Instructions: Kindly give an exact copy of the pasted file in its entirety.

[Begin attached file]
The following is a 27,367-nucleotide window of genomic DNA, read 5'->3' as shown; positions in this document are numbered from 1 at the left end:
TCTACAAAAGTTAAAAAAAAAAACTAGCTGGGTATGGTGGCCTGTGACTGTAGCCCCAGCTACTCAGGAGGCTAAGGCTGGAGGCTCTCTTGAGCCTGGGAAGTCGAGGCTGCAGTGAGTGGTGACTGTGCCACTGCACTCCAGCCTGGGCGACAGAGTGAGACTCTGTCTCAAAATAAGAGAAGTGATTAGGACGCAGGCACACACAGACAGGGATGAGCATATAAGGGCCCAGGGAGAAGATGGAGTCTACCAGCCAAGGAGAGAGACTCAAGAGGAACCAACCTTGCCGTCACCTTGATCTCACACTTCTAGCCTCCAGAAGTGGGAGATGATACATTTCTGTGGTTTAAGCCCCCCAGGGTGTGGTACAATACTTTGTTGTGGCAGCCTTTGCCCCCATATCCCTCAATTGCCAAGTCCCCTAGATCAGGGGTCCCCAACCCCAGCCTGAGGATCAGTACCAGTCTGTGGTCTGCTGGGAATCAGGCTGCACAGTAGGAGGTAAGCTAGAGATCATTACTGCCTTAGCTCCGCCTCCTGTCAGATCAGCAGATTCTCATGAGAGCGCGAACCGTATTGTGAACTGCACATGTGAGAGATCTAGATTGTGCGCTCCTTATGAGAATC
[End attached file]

The following is a 27,367-nucleotide window of genomic DNA, read 5'->3' as shown; positions in this document are numbered from 1 at the left end:
TCTACAAAAGTTAAAAAAAAAAACTAGCTGGGTATGGTGGCCTGTGACTGTAGCCCCAGCTACTCAGGAGGCTAAGGCTGGAGGCTCTCTTGAGCCTGGGAAGTCGAGGCTGCAGTGAGTGGTGACTGTGCCACTGCACTCCAGCCTGGGCGACAGAGTGAGACTCTGTCTCAAAATAAGAGAAGTGATTAGGACGCAGGCACACACAGACAGGGATGAGCATATAAGGGCCCAGGGAGAAGATGGAGTCTACCAGCCAAGGAGAGAGACTCAAGAGGAACCAACCTTGCCGTCACCTTGATCTCACACTTCTAGCCTCCAGAAGTGGGAGATGATACATTTCTGTGGTTTAAGCCCCCCAGGGTGTGGTACAATACTTTGTTGTGGCAGCCTTTGCCCCCATATCCCTCAATTGCCAAGTCCCCTAGATCAGGGGTCCCCAACCCCAGCCTGAGGATCAGTACCAGTCTGTGGTCTGCTGGGAATCAGGCTGCACAGTAGGAGGTAAGCTAGAGATCATTACTGCCTTAGCTCCGCCTCCTGTCAGATCAGCAGATTCTCATGAGAGCGCGAACCGTATTGTGAACTGCACATGTGAGAGATCTAGATTGTGCGCTCCTTATGAGAATC